include: specialists, hospitals skilled nursing facilities,
therapists and home health care agencies.
Public assistance funded by individual states in the U.S. for
people who are unable to pay for health care. Medicaid can only be
accessed when all other assets and funds are depleted. There are
income eligibility criteria that must be met to qualify.
A U.S. federal health insurance program for people 65 years and
older and those with disabilities.
A staff medical director assumes overall responsibility for the
formulation and implementation of all policies related to medical
care. The medical director also coordinates with an individual's
personal physician to ensure that the facility delivers the care
that is prescribed. In some instances, the medical director may be
a resident's primary physician.
Medication Management / Medication Administration
Formalized procedure with a written set of rules for the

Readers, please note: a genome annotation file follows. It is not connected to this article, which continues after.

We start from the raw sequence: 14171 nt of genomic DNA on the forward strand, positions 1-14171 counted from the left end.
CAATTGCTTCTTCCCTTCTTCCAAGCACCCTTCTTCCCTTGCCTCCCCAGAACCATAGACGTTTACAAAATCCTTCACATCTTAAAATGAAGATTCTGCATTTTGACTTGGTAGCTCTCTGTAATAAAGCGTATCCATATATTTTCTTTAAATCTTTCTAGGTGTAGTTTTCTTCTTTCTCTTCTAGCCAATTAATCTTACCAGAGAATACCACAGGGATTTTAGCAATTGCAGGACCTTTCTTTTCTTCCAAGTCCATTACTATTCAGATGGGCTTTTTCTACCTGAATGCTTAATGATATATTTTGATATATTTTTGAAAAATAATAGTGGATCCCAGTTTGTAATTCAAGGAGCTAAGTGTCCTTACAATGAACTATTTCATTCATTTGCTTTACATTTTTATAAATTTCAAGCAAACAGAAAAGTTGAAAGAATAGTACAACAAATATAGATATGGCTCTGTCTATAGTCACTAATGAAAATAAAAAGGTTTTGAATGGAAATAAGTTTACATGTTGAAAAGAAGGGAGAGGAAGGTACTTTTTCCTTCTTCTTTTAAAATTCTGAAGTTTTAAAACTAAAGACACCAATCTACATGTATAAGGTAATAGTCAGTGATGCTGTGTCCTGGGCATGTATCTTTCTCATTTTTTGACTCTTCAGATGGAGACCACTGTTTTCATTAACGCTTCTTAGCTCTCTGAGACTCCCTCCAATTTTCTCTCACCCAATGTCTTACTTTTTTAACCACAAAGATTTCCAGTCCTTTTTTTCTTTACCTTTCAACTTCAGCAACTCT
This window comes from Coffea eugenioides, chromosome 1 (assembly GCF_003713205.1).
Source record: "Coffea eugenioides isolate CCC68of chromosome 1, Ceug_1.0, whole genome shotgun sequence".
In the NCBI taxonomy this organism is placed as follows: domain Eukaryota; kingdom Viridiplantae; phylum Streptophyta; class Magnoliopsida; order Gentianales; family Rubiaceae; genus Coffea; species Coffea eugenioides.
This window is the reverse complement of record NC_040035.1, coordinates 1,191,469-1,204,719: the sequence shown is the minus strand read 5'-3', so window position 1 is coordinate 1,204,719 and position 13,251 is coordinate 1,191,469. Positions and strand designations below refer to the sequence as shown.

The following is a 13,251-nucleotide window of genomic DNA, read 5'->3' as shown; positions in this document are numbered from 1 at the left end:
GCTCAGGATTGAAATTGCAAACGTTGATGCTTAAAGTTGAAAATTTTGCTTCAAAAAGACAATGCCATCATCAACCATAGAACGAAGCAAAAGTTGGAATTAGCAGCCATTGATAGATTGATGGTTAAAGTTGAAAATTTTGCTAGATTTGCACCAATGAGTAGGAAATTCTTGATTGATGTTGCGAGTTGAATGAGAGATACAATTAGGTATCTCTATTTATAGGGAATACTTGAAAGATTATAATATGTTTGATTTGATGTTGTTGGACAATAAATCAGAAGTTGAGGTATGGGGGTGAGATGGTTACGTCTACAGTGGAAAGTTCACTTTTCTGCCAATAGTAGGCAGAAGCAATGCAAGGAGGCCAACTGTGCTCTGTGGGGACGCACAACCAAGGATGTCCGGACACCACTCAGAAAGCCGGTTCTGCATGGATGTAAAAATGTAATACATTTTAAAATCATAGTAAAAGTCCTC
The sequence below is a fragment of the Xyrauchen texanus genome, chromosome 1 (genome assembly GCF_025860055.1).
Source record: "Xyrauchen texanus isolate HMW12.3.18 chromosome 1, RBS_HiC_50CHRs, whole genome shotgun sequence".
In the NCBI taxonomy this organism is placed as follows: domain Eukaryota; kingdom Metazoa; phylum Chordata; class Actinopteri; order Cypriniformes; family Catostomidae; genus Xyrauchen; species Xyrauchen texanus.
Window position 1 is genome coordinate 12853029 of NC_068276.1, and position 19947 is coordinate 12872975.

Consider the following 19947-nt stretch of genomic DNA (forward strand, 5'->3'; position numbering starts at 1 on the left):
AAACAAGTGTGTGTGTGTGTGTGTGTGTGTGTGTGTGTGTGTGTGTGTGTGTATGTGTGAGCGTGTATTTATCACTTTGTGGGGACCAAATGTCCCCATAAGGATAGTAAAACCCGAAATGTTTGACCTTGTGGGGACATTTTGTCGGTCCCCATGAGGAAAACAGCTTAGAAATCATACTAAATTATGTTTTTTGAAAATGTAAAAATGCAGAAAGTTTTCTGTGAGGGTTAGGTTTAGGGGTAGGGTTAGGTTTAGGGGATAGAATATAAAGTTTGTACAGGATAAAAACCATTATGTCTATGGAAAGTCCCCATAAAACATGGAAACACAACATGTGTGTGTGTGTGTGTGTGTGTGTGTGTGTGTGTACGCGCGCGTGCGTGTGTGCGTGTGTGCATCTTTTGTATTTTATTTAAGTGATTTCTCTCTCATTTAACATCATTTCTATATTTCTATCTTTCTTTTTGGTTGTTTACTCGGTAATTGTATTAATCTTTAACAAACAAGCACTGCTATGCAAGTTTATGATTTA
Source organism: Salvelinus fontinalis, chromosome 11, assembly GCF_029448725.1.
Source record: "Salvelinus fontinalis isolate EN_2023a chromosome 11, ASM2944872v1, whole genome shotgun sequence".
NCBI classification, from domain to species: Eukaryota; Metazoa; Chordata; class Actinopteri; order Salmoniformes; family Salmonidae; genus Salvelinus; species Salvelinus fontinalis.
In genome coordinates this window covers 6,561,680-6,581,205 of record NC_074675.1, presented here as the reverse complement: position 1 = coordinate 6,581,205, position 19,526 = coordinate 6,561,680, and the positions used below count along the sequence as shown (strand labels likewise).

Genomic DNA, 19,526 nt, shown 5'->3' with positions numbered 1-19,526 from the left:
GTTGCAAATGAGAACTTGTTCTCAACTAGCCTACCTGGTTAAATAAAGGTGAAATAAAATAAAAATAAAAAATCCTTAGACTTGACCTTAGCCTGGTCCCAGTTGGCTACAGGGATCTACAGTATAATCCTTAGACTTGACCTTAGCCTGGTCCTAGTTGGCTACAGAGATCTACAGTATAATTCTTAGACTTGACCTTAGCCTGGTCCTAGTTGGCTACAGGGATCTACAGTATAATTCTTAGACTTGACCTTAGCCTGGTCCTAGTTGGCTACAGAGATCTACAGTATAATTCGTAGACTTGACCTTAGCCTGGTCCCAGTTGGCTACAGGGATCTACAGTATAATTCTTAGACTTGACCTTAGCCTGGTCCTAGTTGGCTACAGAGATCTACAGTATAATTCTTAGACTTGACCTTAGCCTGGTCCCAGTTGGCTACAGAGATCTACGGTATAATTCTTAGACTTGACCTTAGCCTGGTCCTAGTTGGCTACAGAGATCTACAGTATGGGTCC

management of self-administered medicine. A program may include
management of the timing and dosage for residents in assisted
living, and could include coordination with a resident's personal
Medigap Insurance / Medicare Supplemental Insurance
Private health insurance policies that supplement Medicare
coverage, covering health care costs above those covered by
Medicare Part A or Part B. Does not provide benefits for long term
care, covering primarily hospital and doctor bills.
Montessori Method of Alzheimer's
This therapy for dementia involves creating lessons and
activities specifically designed to engage the senses.
Status of ownership and/or operation characterized by government
by community-based boards of trustees who are all volunteers. Board
members donate their time and talents to ensure that a
not-for-profit organization's approach to caring for older people
responds to local needs. Not-for-profit homes and services turn any
surplus income back into improving or expanding services for their
clients or residents. Not-for-profits sometimes interact with
Congress and federal agencies to further causes that serve the
Provides personal care to residents, including bathing, dressing
and toileting. Must be trained, tested and certified to provide
care in nursing facilities that participate in the Medicare and
Medicaid programs. Nurse assistants typically work under the
supervision of a Registered Nurse or Licensed Practical Nurse.